Perhaps the biggest obstacle on the spiritual path is the distorted role relationship plays in our lives. Why? Because we have unwittingly assigned qualities to others that we feel we need for our security, happiness and our sense of self-worth. Most people depend on their friends, family and intimate others for their sense of self-worth, confidence and self-esteem. They depend on these relationships to help them through hard times and to provide them with a sense of protection and security from the vulgarities of life. These relationships define who we are, our value and worth. If these relationships become threatened then we feel threatened.

The foundation of relationship is ego. Ego, one discovers, is a temporary construct that is sustained by our unwitting attention. These structures define our separate existence.  Ego is the principle that allows us to imagine that we are separate. Without ego there would be no sense of individual self; no ‘me’, ‘mine’, ‘you’, or ‘yours’. With separation the value of another becomes essential to preserving that sense of separate self.   Relationships give us the kind of individual attention (positive or negative) that verifies and validates our ego.

With relationship we create an agreement for our sense of self, reinforcing who we believe ourselves to be.  In time we become dependent on ‘others’ for this reinforcement, thus entrenching our identification with our current ego or sense of self.

Unfortunately there is no self, no ego. It is false, unreal. Because of this lack of Truth suffering occurs. In fact, this sense of separate self or ego is the source of all suffering. Whenever we give our attention and power to someone we veil and lose our ability to recover our true nature as the Self or Being. Anything outside of this true Self is impermanent, constantly changing and shifting, thus creating suffering.

This suffering can become especially poignant on the spiritual path when those we have depended on in the past begin to feel threatened as we shift in consciousness. Their reactions and demands ‘pull’ us back down to the lower vibration in which the relationship was established and sustained.  Even when a seeker is able to detach from past relationship, this mechanism of ego continues to operate as it seeks new relationships to project onto its needs, hopes, wants and desires.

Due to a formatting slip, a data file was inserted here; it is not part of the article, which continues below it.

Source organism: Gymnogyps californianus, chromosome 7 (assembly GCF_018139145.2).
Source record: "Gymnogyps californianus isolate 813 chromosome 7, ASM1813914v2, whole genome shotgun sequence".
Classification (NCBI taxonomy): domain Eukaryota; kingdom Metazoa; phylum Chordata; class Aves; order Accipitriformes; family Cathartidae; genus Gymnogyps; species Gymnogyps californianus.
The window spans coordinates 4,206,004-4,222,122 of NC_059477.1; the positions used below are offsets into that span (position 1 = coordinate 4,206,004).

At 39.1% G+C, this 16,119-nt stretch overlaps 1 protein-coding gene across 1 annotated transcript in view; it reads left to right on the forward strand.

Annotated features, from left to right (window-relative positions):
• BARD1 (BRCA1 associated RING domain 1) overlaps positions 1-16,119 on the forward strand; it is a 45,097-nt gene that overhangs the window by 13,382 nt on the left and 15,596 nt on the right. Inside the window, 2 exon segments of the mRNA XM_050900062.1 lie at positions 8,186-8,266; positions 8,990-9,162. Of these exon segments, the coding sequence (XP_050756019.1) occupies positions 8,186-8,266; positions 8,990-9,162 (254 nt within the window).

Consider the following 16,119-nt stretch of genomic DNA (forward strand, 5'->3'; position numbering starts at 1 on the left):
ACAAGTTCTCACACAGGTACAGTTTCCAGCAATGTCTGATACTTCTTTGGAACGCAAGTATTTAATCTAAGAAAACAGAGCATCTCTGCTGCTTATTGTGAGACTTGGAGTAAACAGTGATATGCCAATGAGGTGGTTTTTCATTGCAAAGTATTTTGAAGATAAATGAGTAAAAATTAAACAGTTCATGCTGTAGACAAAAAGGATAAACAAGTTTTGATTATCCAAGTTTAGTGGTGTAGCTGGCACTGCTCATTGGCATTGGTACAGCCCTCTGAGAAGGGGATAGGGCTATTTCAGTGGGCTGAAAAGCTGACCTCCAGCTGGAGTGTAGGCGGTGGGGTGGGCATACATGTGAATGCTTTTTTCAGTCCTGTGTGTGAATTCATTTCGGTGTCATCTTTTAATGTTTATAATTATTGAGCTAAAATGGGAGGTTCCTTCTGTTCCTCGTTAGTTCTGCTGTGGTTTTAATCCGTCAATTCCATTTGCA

These new relationships have an especially powerful attraction for the ego as the seeker at this stage is more powerful and tends to attract people who are themselves more attractive to us than any past relationships and inevitably have matching egoic issues, thus seducing the advancing consciousness, in both parties, into a new and improved egoic self, perpetuating in this new context the same old paradigm one had broken out of.

When in the Self or the Truth of our reality, there is no egoic self, no experience of separateness, and thus no need for self-worth or self-esteem. These disappear from one’s consciousness. Self-worth and self-esteem become irrelevant when there is no sense of separation. There is then no need for others to validate or confirm our sense of worth or self-esteem. We know who we are and stand free of anything and from anybody. This freedom brings forth a confidence or authority that allows one to ‘stand’ in their own reality without need for validation or confirmation from others. This is the sign of one who has become established in their true nature.

Many people whom I work with feel that their relationships are essential to their sense of self and define what is important and valuable in their lives. Thus when they advance on the spiritual path they become distressed and fearful when those relationships withdraw or become threatened and angry with them.  Or when encountering a particularly difficult stage of their transformation they feel pulled irresistibly to the old egoic paradigm and often run off seeking solace and refuge in old relationships.

Relationship is not the problem. It is our inclination to identify, attach and become dependent on the relationship as a means of defining who we are. This inclination is the problem because it prevents us from becoming established in the Self, the truth of who we are. Once established in this reality, relationship is no longer a problem. Rather relationship becomes an opportunity to experience the delight of the Self in the dance and play of life.


Photo by Captain Kimo